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When can we use ‘afflicted with’ and ‘afflicted by’ in a sentence?

Both the expressions are used interchangeably.
However, “by” is used when the agent is temporary while “with” is used to denote a chronic agent.

For example, Mona skipped class today as she is afflicted by the flu.
(Flu is a temporary agent).

The beggar is afflicted with leprosy.
(Though leprosy is curable but the treatment takes a lot of time. Hence, it is a chronic agent).

Afflicted means ‘affect adversely with pain and illness’.

‘Afflicted with’ is used when the disease is stays for long period of time.

For example : He was afflicted with asthma, and his retirement was relieved only by the society of a few chosen friends.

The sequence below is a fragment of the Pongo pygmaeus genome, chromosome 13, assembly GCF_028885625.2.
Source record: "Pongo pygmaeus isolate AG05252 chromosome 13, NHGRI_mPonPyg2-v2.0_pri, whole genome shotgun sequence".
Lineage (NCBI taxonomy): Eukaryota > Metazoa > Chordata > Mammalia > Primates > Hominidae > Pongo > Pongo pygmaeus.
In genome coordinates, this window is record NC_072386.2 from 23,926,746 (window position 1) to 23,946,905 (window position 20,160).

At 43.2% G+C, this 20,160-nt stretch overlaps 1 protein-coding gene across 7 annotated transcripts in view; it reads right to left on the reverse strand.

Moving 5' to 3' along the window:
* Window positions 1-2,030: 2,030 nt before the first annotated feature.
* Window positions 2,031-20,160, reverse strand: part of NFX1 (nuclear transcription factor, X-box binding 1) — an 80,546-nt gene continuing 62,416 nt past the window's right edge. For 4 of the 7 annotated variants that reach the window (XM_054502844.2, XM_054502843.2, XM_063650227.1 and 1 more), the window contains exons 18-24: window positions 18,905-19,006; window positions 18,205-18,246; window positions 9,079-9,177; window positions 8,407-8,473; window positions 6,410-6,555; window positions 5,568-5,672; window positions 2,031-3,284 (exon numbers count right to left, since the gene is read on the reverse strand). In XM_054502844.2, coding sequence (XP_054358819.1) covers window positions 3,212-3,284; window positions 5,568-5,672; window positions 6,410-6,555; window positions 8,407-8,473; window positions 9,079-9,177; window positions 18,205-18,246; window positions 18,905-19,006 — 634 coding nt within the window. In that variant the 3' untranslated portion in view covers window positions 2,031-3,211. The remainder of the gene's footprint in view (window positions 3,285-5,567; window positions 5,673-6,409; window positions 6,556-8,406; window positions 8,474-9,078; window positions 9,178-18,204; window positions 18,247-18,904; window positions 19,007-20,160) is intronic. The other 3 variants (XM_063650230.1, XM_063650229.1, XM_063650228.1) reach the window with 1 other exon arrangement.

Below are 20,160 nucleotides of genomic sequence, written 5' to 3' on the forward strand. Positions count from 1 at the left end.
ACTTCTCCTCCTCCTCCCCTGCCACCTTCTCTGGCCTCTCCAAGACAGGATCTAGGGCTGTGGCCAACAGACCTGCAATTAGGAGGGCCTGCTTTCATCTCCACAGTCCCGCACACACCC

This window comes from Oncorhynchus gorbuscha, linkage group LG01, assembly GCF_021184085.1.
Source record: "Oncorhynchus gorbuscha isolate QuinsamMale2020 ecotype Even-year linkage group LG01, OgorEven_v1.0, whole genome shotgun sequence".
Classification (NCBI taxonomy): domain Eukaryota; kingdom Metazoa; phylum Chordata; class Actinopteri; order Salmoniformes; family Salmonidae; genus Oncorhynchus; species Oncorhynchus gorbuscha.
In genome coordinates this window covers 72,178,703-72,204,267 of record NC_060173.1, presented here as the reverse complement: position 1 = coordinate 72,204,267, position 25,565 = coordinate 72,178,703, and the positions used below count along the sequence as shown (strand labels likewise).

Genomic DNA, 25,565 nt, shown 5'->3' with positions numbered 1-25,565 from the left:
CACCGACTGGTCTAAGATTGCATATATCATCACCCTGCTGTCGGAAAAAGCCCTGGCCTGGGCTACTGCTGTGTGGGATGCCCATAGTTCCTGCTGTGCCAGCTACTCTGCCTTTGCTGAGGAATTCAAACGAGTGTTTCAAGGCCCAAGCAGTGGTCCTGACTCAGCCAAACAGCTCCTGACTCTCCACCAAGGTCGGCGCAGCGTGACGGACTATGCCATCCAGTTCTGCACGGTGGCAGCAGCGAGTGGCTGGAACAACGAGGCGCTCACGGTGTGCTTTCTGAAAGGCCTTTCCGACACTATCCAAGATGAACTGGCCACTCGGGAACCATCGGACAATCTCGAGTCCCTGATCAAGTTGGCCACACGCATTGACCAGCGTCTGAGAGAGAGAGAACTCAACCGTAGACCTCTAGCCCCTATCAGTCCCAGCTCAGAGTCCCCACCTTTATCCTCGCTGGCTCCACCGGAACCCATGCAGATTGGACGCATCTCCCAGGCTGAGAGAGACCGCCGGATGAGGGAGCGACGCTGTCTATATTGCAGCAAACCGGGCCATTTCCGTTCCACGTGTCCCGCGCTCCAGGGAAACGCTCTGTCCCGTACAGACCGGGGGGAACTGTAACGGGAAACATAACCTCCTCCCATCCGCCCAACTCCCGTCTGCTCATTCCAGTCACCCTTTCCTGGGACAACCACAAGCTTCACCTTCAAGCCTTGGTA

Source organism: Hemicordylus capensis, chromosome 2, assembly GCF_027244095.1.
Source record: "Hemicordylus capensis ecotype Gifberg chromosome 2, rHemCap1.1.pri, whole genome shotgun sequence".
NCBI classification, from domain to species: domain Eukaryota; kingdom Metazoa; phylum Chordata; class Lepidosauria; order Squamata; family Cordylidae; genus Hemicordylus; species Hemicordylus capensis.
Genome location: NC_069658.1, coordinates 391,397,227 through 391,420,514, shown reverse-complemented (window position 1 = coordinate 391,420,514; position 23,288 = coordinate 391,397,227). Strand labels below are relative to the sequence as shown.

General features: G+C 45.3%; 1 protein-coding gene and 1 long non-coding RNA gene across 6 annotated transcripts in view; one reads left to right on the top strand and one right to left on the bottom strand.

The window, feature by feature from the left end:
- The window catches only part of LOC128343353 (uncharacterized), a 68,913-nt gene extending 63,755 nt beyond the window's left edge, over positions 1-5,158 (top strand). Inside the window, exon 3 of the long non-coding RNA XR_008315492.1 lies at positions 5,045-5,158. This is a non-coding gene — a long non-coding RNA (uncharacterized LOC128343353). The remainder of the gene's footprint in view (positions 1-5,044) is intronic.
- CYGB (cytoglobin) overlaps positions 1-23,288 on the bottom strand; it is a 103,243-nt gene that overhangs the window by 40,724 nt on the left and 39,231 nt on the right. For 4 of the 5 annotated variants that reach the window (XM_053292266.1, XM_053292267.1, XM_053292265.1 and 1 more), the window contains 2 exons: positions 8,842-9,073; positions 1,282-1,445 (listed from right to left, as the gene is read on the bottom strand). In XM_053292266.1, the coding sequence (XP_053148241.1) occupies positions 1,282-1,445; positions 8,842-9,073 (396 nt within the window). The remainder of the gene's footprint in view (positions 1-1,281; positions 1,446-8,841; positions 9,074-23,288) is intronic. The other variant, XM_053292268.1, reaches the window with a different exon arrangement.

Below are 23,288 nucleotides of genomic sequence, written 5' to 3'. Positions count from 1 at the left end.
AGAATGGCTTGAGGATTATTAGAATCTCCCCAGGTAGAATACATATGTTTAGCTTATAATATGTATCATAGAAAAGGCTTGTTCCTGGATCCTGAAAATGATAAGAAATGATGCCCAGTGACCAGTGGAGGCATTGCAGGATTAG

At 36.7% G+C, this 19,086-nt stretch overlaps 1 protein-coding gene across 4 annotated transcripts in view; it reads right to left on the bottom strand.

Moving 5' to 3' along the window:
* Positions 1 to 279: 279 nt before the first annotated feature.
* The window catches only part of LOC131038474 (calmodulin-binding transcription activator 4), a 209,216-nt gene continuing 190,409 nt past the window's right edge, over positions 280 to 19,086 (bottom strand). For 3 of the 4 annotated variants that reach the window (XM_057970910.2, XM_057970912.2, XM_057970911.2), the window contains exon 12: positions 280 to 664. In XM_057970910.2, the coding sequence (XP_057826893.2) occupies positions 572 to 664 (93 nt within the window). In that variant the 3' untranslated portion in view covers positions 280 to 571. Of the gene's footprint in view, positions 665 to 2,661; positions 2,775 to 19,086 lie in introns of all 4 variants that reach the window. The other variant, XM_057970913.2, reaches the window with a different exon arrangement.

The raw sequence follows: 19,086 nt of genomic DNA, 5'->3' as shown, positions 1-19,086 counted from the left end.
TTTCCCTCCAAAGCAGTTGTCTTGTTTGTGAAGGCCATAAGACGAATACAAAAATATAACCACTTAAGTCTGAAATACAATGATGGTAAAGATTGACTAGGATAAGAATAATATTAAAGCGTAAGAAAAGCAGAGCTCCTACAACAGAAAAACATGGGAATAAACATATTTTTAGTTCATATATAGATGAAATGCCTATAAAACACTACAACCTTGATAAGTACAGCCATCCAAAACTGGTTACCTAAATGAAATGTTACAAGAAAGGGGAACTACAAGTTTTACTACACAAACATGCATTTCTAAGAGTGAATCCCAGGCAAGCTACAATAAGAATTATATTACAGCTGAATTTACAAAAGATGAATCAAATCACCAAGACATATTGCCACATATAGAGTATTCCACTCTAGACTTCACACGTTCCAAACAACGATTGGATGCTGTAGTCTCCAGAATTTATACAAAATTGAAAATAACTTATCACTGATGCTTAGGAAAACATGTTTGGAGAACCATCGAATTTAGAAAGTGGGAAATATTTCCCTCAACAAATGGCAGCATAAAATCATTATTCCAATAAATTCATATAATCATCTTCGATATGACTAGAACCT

Afflicted by’ is used when the disease or illness stays for a shorter period of time.

For example : Syria was afflicted by a serious famine.



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What’s an eponym?

You know lots of eponyms—words based on or derived from a person’s name. They include many commonly used words in a wide range of categories—from fashion, to food, music, and science.

But, who are the people who donated their names to the English language? And, is it always an honor? Many folks are recognized for their creativity, inventions, and style, but others are remembered for their bad characters or behaviors. Let’s look at some famous—and infamous—men and women who became eponyms.